Sources of drugs Minerals: • Calcium, Magnesium, Aluminium, Sodium, Potassium & Iron salts, • Liquid paraffin from petroleum. Inorganic metals: • Iodine, • Lithium, • Radioactive elements: I131
Sources of drugs Semi synthetic drugs: • Prepared by chemical modification of natural drugs in labs. • Ampicillin from Penicillin-G, • Semisynthetic cephalosporin's from 7-amino cephalosporinic acid
Sources of drugs Synthetic Drugs: • Prepared by chemical synthesis in pharmaceutical laboratories • Sulphonamides • Salicylates • Barbiturates • Benzodiazepines
Sources of drugs Bio-Synthetic Drugs: • Prepared by cloning of human DNA into bacteria like E.Coli.
Sources of drugs Bio-Synthetic Drugs: • Technique is called Recombinant DNA technology or Genetic Engineering • Cells from animals or human that produce active substance • Isolation of DNA • Transfer to bacteria (E-coli) by plasmids (Gene cloning) • A new E-coli synthesizes the new substance • Cloning of ‘new’ E-Coli means production of identical subjects like parent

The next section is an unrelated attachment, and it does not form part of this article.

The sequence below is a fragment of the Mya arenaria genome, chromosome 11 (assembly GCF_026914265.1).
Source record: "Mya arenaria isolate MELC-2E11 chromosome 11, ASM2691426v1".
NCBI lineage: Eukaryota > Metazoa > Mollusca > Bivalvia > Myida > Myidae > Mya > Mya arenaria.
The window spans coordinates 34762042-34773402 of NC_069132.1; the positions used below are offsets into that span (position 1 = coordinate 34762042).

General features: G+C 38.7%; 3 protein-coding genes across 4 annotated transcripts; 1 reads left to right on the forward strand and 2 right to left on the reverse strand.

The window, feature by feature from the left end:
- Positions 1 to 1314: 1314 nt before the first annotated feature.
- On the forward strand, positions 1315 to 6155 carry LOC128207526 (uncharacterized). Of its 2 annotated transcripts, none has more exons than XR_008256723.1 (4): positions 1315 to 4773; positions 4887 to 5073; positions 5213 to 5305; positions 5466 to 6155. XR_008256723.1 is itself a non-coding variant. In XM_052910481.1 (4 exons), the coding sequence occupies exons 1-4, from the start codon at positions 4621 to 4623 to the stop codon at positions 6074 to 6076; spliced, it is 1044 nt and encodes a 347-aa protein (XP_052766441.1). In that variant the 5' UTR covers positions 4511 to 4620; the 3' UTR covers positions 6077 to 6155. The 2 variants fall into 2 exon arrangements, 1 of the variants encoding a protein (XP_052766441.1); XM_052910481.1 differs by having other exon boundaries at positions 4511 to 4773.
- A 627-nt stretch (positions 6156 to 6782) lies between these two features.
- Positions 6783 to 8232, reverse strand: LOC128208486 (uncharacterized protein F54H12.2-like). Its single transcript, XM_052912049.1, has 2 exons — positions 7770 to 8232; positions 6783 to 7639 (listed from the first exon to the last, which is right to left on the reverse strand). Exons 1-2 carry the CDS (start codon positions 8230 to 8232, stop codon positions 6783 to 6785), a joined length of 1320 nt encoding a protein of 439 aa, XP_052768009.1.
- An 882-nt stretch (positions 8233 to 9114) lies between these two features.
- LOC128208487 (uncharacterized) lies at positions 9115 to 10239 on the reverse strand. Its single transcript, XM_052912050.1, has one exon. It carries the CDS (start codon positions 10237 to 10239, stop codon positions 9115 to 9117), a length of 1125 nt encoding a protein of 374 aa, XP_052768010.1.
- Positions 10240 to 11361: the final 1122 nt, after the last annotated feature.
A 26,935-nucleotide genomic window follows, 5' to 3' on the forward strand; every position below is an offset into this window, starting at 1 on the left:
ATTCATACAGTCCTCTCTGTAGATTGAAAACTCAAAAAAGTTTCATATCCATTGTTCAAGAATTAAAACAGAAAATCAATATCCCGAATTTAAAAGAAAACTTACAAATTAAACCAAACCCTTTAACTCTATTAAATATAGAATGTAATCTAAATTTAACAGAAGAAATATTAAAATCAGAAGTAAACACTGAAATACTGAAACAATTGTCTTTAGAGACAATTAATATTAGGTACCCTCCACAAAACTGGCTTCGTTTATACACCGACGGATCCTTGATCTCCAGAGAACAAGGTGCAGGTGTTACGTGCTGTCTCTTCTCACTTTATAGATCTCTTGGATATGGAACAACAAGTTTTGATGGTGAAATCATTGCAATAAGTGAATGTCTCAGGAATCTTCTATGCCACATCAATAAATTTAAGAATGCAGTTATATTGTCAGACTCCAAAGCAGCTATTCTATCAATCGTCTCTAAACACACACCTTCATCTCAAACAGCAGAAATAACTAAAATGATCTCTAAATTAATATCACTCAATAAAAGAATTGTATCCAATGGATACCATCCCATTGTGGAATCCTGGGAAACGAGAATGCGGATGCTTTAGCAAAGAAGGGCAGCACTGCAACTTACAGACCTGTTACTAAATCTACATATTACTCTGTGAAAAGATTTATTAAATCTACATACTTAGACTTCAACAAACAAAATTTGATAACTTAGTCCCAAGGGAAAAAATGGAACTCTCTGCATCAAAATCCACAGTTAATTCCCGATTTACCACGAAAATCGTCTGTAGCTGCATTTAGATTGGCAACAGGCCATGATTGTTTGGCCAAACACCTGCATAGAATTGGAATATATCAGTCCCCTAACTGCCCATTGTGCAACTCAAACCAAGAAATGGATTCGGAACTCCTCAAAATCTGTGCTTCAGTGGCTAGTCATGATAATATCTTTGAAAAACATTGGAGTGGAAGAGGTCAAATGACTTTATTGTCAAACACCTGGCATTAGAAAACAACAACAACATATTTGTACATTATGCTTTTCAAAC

Sources of drugs Bio-Synthetic Drugs: • Examples: Human Insulin's, Human Growth Hormones, Human BCG vaccine , Human Hepatitis B Vaccine
Criteria for drug classification • Chemical structure: • Cholinesters, • Organophosphates, • Catecholamine's • Location of action: • Cardiac glycosides, • Autonomic drugs
Criteria for drug classification • Purpose of medication: • Antihypertensive • Diuretic • Antiemetic • Analgesic • Name of plant: • Opium alkaloids • Cardiac glycosides • Belladonna alkaloids
Prescription / Over the counter • Drugs fall into two distinct categories: 1)Those that require a physician’s prescription to obtain (Rx) 2)Those that can be purchased over-the counter (OTC) • both are regulated by the regulatory authorities
Pharmacotherapy • Employment of drugs for the prevention and treatment of diseases • Its scope: • Indications • Contraindications • Drug interactions • Therapy: • Radical (full healing) • Symptomatic (treatment of symptoms only) • Prophylactic (e.g. contraception, vaccine)
Therapeutic Index • Therapeutic Index (TI): • Toxic dose / Effective dose • Indicates the relative safety of a drug • Examples: • Acetominophen : 27 • Valium: 3 • Methotrexate, vincristine: 1 • Narrow TI indicates the need for frequent blood tests to monitor drug levels
Mechanism of Action • Agonist: • drug mimics an endogenous substance that would normally stimulate a receptor • Antagonist: • drug which binds a receptor site, doesn't stimulate it, but blocks other substances from stimulating it